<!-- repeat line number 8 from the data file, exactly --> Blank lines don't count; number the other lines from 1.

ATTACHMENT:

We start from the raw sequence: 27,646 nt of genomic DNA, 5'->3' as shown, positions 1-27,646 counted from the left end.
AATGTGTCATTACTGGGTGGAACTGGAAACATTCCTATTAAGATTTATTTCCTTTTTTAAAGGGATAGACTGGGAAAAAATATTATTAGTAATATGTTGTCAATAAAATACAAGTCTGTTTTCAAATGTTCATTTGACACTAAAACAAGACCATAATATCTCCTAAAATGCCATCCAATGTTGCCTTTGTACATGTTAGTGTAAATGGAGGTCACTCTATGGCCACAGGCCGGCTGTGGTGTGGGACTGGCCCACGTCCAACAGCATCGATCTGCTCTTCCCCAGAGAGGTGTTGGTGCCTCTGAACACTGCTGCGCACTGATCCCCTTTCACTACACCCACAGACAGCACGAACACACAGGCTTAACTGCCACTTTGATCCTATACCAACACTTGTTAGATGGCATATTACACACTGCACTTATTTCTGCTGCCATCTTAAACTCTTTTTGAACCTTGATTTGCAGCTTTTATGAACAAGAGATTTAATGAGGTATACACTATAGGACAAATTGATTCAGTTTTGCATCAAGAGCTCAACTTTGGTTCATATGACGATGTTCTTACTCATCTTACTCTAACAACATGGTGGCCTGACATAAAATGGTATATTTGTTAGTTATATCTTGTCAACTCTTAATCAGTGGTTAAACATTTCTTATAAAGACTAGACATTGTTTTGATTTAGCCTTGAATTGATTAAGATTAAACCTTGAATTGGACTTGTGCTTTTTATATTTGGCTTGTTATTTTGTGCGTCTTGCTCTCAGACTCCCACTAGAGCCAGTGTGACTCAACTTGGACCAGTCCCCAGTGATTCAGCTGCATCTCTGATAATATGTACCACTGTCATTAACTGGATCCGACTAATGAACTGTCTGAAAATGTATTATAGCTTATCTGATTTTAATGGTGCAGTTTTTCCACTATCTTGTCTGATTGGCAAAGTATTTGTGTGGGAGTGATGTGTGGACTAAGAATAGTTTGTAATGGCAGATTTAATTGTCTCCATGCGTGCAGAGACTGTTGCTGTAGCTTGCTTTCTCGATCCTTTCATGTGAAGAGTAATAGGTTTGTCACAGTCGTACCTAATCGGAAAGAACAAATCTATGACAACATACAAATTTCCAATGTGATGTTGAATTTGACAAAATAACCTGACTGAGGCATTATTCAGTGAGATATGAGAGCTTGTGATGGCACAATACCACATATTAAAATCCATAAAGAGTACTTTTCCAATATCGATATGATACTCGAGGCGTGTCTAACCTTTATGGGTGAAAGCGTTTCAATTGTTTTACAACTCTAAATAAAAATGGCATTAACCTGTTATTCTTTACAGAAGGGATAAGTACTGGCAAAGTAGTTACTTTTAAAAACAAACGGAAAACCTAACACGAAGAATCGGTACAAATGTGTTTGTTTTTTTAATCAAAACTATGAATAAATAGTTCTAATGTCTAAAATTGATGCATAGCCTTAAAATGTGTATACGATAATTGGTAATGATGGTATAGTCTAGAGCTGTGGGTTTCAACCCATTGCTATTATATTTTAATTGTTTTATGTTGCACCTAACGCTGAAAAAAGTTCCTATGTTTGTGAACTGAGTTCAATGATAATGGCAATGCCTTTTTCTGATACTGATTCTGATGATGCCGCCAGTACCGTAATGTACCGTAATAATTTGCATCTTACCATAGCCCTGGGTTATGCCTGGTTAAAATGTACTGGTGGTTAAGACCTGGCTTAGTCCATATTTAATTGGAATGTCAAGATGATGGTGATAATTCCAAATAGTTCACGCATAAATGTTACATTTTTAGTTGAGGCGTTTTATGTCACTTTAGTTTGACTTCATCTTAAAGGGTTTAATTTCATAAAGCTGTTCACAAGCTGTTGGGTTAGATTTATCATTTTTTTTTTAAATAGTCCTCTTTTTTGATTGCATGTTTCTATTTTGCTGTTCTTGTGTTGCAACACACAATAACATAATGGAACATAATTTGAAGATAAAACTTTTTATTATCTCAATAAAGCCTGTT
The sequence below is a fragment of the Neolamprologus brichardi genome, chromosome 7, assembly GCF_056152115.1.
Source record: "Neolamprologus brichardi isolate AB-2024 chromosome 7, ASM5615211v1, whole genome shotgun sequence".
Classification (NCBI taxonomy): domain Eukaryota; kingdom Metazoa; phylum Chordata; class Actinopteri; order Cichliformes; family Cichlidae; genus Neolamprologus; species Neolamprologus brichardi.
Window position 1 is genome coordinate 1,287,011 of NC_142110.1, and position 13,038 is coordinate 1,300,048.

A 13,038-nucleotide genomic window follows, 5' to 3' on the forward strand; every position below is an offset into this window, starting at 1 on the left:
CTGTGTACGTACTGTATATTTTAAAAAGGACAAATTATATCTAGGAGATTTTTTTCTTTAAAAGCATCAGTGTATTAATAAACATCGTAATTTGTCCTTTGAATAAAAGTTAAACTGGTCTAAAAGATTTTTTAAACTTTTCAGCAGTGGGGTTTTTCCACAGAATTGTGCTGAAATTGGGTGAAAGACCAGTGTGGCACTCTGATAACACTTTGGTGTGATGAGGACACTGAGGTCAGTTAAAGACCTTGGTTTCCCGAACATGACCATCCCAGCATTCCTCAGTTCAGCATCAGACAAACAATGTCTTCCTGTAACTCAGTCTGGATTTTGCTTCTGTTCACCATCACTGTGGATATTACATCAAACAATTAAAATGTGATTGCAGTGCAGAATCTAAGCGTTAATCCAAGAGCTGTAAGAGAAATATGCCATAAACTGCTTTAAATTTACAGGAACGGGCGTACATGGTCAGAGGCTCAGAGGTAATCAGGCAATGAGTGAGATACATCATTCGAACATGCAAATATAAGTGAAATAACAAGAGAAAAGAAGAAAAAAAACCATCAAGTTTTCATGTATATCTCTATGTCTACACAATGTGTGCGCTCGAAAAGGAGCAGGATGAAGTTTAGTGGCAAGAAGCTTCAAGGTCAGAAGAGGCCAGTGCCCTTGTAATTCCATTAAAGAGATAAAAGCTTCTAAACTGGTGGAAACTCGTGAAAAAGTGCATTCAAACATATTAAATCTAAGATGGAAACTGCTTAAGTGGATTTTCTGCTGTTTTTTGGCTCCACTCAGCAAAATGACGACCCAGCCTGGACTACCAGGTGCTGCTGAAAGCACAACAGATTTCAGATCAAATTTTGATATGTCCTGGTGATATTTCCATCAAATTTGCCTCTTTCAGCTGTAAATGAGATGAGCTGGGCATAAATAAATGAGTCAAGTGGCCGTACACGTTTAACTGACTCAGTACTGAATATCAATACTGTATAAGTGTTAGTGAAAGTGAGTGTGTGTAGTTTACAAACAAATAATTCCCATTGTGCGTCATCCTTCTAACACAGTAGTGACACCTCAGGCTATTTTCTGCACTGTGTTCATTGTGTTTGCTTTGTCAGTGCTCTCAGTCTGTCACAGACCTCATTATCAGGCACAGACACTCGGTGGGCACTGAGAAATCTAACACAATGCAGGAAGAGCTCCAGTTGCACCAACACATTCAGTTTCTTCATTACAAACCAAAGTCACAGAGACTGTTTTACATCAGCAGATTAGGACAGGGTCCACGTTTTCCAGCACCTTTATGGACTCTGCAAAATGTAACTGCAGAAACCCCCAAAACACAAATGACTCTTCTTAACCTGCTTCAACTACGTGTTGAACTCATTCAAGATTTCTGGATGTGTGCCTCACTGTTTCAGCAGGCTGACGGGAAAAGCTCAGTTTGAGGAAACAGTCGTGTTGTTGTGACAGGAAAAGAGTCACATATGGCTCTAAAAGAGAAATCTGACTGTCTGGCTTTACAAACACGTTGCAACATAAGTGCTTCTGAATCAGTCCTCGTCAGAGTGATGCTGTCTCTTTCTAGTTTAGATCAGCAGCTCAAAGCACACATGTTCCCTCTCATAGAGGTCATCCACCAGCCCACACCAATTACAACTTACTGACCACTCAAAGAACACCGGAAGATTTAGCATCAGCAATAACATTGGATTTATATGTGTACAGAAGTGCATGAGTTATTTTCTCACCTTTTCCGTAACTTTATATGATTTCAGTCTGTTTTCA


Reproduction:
CTGTGTACGTACTGTATATTTTAAAAAGGACAAATTATATCTAGGAGATTTTTTTCTTTAAAAGCATCAGTGTATTAATAAACATCGTAATTTGTCCTTTGAATAAAAGTTAAACTGGTCTAAAAGATTTTTTAAACTTTTCAGCAGTGGGGTTTTTCCACAGAATTGTGCTGAAATTGGGTGAAAGACCAGTGTGGCACTCTGATAACACTTTGGTGTGATGAGGACACTGAGGTCAGTTAAAGACCTTGGTTTCCCGAACATGACCATCCCAGCATTCCTCAGTTCAGCATCAGACAAACAATGTCTTCCTGTAACTCAGTCTGGATTTTGCTTCTGTTCACCATCACTGTGGATATTACATCAAACAATTAAAATGTGATTGCAGTGCAGAATCTAAGCGTTAATCCAAGAGCTGTAAGAGAAATATGCCATAAACTGCTTTAAATTTACAGGAACGGGCGTACATGGTCAGAGGCTCAGAGGTAATCAGGCAATGAGTGAGATACATCATTCGAACATGCAAATATAAGTGAAATAACAAGAGAAAAGAAGAAAAAAAACCATCAAGTTTTCATGTATATCTCTATGTCTACACAATGTGTGCGCTCGAAAAGGAGCAGGATGAAGTTTAGTGGCAAGAAGCTTCAAGGTCAGAAGAGGCCAGTGCCCTTGTAATTCCATTAAAGAGATAAAAGCTTCTAAACTGGTGGAAACTCGTGAAAAAGTGCATTCAAACATATTAAATCTAAGATGGAAACTGCTTAAGTGGATTTTCTGCTGTTTTTTGGCTCCACTCAGCAAAATGACGACCCAGCCTGGACTACCAGGTGCTGCTGAAAGCACAACAGATTTCAGATCAAATTTTGATATGTCCTGGTGATATTTCCATCAAATTTGCCTCTTTCAGCTGTAAATGAGATGAGCTGGGCATAAATAAATGAGTCAAGTGGCCGTACACGTTTAACTGACTCAGTACTGAATATCAATACTGTATAAGTGTTAGTGAAAGTGAGTGTGTGTAGTTTACAAACAAATAATTCCCATTGTGCGTCATCCTTCTAACACAGTAGTGACACCTCAGGCTATTTTCTGCACTGTGTTCATTGTGTTTGCTTTGTCAGTGCTCTCAGTCTGTCACAGACCTCATTATCAGGCACAGACACTCGGTGGGCACTGAGAAATCTAACACAATGCAGGAAGAGCTCCAGTTGCACCAACACATTCAGTTTCTTCATTACAAACCAAAGTCACAGAGACTGTTTTACATCAGCAGATTAGGACAGGGTCCACGTTTTCCAGCACCTTTATGGACTCTGCAAAATGTAACTGCAGAAACCCCCAAAACACAAATGACTCTTCTTAACCTGCTTCAACTACGTGTTGAACTCATTCAAGATTTCTGGATGTGTGCCTCACTGTTTCAGCAGGCTGACGGGAAAAGCTCAGTTTGAGGAAACAGTCGTGTTGTTGTGACAGGAAAAGAGTCACATATGGCTCTAAAAGAGAAATCTGACTGTCTGGCTTTACAAACACGTTGCAACATAAGTGCTTCTGAATCAGTCCTCGTCAGAGTGATGCTGTCTCTTTCTAGTTTAGATCAGCAGCTCAAAGCACACATGTTCCCTCTCATAGAGGTCATCCACCAGCCCACACCAATTACAACTTACTGACCACTCAAAGAACACCGGAAGATTTAGCATCAGCAATAACATTGGATTTATATGTGTACAGAAGTGCATGAGTTATTTTCTCACCTTTTCCGTAACTTTATATGATTTCAGTCTGTTTTCA